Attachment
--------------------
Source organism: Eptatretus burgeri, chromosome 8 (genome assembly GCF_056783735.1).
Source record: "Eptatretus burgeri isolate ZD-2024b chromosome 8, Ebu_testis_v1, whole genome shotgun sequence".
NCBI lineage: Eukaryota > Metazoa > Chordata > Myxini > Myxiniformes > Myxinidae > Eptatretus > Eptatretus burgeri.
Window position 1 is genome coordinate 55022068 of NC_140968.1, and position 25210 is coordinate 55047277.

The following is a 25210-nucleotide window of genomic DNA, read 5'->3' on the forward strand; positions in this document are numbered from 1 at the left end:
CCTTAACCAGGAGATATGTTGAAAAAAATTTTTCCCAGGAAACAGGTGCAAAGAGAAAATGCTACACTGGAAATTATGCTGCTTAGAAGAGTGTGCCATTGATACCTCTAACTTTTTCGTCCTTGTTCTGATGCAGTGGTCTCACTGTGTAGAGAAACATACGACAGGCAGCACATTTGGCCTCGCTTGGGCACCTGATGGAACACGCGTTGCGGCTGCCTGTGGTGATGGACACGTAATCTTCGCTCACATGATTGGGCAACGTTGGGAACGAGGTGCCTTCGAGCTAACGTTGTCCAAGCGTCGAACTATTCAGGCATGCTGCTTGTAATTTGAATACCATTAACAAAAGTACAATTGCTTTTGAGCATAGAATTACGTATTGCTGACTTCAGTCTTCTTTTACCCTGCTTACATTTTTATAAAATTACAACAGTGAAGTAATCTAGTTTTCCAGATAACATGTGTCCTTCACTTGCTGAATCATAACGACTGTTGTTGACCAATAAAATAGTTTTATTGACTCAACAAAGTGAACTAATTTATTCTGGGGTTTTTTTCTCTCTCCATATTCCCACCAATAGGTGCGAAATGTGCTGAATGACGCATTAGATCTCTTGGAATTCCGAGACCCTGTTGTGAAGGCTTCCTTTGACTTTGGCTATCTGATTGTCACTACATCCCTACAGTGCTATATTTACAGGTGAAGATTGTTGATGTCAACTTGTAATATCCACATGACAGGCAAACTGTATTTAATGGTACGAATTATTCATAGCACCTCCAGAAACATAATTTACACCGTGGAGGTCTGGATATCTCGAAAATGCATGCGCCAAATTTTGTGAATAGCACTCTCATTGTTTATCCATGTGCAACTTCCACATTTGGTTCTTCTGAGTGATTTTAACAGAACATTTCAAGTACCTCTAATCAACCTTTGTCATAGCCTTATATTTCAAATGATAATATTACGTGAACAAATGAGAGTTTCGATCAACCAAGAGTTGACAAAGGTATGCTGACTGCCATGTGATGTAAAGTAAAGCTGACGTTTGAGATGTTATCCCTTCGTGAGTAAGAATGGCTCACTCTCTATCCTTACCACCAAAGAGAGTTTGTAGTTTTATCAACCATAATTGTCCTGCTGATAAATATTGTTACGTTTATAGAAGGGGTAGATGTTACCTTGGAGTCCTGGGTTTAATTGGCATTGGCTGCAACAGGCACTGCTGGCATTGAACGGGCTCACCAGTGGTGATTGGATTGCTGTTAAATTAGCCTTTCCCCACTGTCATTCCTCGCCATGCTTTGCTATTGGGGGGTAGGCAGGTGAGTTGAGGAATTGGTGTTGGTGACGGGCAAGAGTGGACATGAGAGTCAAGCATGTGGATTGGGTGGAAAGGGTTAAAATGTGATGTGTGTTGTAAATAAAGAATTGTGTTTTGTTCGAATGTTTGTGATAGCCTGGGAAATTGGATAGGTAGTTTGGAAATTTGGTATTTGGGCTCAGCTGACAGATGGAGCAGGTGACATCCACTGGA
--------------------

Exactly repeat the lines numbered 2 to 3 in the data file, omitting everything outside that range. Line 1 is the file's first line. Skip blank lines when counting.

Source record: "Eptatretus burgeri isolate ZD-2024b chromosome 8, Ebu_testis_v1, whole genome shotgun sequence".
NCBI lineage: Eukaryota > Metazoa > Chordata > Myxini > Myxiniformes > Myxinidae > Eptatretus > Eptatretus burgeri.